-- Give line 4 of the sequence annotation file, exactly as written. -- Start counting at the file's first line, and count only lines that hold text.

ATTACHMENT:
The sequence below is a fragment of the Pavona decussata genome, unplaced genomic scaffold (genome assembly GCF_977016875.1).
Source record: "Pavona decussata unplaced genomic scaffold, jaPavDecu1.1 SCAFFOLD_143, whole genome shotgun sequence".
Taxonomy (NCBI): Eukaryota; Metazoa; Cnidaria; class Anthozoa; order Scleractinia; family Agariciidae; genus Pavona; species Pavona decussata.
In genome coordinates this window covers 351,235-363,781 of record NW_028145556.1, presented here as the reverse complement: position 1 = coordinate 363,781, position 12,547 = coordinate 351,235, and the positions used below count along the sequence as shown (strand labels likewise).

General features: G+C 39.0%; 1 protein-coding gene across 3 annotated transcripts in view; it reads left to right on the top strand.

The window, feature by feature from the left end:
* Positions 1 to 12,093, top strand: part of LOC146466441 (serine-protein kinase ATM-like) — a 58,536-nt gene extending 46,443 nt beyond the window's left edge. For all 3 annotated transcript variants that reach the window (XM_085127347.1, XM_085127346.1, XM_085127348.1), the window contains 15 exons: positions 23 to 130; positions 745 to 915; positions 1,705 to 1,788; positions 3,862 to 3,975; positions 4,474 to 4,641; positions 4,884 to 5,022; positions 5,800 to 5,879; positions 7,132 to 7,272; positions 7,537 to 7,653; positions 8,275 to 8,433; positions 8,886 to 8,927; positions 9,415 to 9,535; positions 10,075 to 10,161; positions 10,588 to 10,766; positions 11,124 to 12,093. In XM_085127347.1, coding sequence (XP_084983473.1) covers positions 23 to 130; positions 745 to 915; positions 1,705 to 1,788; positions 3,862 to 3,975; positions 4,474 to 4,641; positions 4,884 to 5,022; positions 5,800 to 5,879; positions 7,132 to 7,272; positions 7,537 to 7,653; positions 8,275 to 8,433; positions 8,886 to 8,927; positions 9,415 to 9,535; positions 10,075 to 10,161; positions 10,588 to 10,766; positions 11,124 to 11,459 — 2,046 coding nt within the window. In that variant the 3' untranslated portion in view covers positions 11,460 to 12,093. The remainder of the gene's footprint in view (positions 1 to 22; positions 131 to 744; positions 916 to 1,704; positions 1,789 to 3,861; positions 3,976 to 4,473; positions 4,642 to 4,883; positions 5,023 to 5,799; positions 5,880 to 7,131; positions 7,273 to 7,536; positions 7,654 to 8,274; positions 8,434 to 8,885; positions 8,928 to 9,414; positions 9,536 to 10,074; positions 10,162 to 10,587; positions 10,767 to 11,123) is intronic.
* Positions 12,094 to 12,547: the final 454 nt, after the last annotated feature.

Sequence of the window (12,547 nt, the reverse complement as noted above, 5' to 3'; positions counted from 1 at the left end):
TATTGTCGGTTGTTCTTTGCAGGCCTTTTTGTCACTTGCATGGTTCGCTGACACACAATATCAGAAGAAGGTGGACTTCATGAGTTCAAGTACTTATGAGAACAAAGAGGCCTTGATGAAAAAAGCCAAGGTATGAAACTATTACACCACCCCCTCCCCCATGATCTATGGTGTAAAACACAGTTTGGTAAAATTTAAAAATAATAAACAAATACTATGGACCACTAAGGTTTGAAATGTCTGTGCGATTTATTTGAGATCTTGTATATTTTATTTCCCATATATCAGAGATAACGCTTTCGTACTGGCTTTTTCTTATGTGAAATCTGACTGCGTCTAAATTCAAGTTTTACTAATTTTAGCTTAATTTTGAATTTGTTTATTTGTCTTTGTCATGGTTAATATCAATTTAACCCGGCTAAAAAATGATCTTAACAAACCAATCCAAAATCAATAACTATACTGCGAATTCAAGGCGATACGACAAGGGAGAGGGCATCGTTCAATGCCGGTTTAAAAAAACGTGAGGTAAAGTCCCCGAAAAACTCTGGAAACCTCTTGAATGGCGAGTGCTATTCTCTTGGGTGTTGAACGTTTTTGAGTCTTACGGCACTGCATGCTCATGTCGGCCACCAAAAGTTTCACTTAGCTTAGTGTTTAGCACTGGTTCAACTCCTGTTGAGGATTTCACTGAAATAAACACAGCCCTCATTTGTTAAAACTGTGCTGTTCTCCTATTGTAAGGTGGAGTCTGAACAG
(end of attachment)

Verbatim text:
In genome coordinates this window covers 351,235-363,781 of record NW_028145556.1, presented here as the reverse complement: position 1 = coordinate 363,781, position 12,547 = coordinate 351,235, and the positions used below count along the sequence as shown (strand labels likewise).